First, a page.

A year ago, they would have been content to call themselves community theaters hanging out in the Spokane Valley.
Ambitions grow. Now both Valley Repertory Theatre and Artistic Community Theater prefer to be known as performing arts groups that just happen to be based in the Valley.
Partly by accident or partly from geography, those two Valley groups are Spokane’s best source of grassroots theater.
Both are relatively young and are still struggling to win new audiences. Both are easily way past the six-guys-doing-plays-in-an-old-warehouse type organization.
And yet, despite having two years of operation for Artistic Community Theatre and about five years for Valley Rep, both groups have that well-known Spokane infection - living month-to-month without a solid financial base or anchor.
“We have to make a transformation from where we’ve been,” said Jamie Flanery, owner and artistic director of ACT.
He says the past two years have cost him about $25,000 to run the theater.
“One of the goals now is to move toward having a board and non-profit status,” moving from a shaky financial perch to something more established, the 38-year-old Flanery said. “Otherwise, it’s just an expensive hobby.”
Valley Repertory Theatre artistic director Jodine Watson, a 30-year Spokane theater veteran, echoes the same concern for a healthier ledger. “We’re like any other theater company that I know. We’re in the desperate mode. Short of going door-to-door, we have to make the Valley and the area more aware that we’re here.”
Both companies plan on having better seasons next year, hoping to build the respect that comes through word of mouth and other means.
The respect they now have indicates audiences like what each is doing.
Both ACT and Valley Rep offer shows not seen at the two better-established companies in town - Spokane Civic Theatre and Interplayers.
ACT’s playhouse at 425 N. Evergreen has offered six plays this season, including both proven modern works like “Agnes of God” and newer shows like “To Gillian, On Her 37th Birthday.” That new American work opens next month and is ACT’s final show of this season.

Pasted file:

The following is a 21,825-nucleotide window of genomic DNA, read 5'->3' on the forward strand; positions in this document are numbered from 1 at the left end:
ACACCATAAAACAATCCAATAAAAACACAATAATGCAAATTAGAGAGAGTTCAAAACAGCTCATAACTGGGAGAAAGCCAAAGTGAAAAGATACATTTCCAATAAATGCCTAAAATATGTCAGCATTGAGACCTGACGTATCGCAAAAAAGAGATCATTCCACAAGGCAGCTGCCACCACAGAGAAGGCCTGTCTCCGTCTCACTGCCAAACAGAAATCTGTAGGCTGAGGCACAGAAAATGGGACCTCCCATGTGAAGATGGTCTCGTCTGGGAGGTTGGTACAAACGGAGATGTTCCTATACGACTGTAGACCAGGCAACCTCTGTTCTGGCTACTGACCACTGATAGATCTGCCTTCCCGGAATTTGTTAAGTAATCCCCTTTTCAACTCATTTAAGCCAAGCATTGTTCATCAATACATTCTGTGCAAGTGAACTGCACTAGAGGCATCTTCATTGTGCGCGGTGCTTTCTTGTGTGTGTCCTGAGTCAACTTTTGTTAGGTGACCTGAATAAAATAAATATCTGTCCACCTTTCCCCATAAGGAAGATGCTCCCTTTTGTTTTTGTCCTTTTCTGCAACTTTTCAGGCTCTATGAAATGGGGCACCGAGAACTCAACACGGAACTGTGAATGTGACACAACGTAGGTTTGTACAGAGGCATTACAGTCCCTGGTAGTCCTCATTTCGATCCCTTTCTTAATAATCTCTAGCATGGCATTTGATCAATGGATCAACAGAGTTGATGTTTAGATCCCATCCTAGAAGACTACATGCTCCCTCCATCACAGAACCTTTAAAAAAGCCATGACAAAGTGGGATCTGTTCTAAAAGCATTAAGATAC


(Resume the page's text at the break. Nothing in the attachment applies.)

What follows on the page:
Valley Repertory, whose building is at Sprague and Pines, has mixed together older favorites like “Inspecting Carol” and “Of Mice and Men” and highly regarded modern plays, like “God’s Country,” a tough look at white supremacists in this region. Steinbeck’s “Of Mice and Men” runs through April 30, followed by the challenging work, “Ruthless,” which closes this season at Valley Rep.
Watson contends the first and foremost concern is to wake people up to the Valley’s two young theater companies.
“Some of our own neighbors here in this part of the Valley aren’t even aware we’re here. Valley people are just now discovering what we’re doing out here,” she said.
Added Flanery: “People who know theater know we’re out here. There’s a lot of crossover of people who see plays (at the Civic or Interplayers) who come out here.”
What he’s trying to alter is the assumption that getting to the Valley is a hassle for non-Valley residents.
“People think, ‘Oh, it’s so far,’ when in fact, it’s about 12 minutes from downtown,” said Flanery.
Watson and Flanery view their roles as helping more people discover Spokane’s theater talent.
“I feel like we’re a farm system for the other theaters,” Flanery said. “I want ACT to create theater-goers for the Civic and for Interplayers. Supporting them is important, too.”
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